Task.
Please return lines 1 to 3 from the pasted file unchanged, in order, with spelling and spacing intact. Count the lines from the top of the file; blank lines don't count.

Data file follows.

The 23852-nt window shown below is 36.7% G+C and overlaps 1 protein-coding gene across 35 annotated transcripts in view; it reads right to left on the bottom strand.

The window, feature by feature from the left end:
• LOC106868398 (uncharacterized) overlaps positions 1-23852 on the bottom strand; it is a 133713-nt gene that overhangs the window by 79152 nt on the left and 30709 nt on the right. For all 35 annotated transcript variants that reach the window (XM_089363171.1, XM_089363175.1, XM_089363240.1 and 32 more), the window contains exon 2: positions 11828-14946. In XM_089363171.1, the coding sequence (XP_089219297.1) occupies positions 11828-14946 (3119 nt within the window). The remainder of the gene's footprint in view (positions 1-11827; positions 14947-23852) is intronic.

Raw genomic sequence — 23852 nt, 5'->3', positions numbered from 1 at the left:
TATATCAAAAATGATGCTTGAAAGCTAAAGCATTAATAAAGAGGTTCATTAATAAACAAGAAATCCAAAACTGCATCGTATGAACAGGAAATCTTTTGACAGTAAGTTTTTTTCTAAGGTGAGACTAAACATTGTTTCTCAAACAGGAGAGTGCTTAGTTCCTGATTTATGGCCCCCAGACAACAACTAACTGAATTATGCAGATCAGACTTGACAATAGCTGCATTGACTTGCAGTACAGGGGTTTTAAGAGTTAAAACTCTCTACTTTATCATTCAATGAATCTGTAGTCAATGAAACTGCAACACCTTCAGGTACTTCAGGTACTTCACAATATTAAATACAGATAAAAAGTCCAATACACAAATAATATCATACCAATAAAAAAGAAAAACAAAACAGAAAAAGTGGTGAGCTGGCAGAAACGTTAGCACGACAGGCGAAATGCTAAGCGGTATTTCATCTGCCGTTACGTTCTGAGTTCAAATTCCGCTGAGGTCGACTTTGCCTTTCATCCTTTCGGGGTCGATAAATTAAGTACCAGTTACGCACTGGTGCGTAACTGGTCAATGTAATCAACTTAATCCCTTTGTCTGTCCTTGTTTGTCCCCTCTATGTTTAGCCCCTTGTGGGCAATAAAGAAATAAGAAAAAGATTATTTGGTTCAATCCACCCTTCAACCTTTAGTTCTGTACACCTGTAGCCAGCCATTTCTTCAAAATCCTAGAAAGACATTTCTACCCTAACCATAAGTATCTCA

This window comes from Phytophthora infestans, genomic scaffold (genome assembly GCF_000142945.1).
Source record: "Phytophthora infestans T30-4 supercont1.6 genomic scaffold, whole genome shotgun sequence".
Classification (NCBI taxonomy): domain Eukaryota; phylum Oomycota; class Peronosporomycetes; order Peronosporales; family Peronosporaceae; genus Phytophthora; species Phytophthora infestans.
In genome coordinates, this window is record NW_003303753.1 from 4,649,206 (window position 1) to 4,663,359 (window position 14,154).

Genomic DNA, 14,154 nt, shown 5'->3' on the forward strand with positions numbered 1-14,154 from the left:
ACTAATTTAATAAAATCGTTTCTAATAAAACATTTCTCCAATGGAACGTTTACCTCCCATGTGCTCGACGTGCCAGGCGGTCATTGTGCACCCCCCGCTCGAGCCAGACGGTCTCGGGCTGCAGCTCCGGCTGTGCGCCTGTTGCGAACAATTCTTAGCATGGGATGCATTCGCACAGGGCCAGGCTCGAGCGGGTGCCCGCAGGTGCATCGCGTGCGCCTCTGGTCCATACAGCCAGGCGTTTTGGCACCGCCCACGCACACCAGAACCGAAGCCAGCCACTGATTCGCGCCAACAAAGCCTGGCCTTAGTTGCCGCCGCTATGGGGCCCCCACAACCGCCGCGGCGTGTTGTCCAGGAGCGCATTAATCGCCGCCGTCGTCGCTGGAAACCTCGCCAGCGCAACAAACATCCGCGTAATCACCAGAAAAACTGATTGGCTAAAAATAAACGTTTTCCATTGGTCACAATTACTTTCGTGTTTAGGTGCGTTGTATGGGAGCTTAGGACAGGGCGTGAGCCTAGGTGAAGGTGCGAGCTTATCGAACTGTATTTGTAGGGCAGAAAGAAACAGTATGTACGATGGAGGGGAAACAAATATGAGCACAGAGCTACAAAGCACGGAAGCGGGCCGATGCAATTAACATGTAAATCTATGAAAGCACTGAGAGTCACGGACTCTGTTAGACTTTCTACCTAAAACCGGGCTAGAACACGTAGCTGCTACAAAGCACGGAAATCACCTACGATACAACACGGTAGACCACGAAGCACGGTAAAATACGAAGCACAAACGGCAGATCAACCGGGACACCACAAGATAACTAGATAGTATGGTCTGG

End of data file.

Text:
The 23852-nt window shown below is 36.7% G+C and overlaps 1 protein-coding gene across 35 annotated transcripts in view; it reads right to left on the bottom strand.

The window, feature by feature from the left end:
• LOC106868398 (uncharacterized) overlaps positions 1-23852 on the bottom strand; it is a 133713-nt gene that overhangs the window by 79152 nt on the left and 30709 nt on the right. For all 35 annotated transcript variants that reach the window (XM_089363171.1, XM_089363175.1, XM_089363240.1 and 32 more), the window contains exon 2: positions 11828-14946. In XM_089363171.1, the coding sequence (XP_089219297.1) occupies positions 11828-14946 (3119 nt within the window). The remainder of the gene's footprint in view (positions 1-11827; positions 14947-23852) is intronic.